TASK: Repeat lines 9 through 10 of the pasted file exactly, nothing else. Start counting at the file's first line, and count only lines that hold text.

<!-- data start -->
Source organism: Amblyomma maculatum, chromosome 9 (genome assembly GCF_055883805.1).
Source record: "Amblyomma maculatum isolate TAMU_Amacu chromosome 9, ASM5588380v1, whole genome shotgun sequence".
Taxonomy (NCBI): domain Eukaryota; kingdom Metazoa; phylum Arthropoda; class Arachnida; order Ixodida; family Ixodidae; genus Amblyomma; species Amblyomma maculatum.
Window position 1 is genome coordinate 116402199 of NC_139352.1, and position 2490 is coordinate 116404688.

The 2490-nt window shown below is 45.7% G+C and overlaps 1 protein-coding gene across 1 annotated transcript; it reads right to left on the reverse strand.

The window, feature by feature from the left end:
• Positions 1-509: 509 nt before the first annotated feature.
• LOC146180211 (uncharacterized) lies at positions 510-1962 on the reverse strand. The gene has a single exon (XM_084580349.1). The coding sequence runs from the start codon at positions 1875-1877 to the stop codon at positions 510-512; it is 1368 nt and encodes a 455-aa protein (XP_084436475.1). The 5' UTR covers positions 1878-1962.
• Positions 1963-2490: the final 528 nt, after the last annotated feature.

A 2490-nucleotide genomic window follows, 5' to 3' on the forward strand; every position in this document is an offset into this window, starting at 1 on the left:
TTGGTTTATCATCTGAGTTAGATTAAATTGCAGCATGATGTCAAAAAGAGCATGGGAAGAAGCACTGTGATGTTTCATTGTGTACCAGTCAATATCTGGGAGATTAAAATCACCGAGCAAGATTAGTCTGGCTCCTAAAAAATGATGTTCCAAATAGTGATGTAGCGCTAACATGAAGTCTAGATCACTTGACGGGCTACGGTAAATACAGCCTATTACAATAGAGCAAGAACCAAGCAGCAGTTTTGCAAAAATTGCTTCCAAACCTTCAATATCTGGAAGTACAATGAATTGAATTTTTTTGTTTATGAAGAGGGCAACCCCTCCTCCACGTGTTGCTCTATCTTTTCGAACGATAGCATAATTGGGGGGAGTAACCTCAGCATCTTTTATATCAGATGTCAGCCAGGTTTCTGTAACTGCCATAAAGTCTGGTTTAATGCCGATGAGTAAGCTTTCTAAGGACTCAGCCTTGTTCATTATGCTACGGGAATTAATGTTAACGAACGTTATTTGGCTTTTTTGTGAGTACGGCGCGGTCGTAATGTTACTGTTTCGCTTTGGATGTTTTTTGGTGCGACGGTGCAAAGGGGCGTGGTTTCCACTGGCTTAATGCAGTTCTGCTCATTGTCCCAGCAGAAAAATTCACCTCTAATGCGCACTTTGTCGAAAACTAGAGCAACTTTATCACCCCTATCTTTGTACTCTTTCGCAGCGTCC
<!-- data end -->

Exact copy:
• Positions 1963-2490: the final 528 nt, after the last annotated feature.

A 2490-nucleotide genomic window follows, 5' to 3' on the forward strand; every position in this document is an offset into this window, starting at 1 on the left: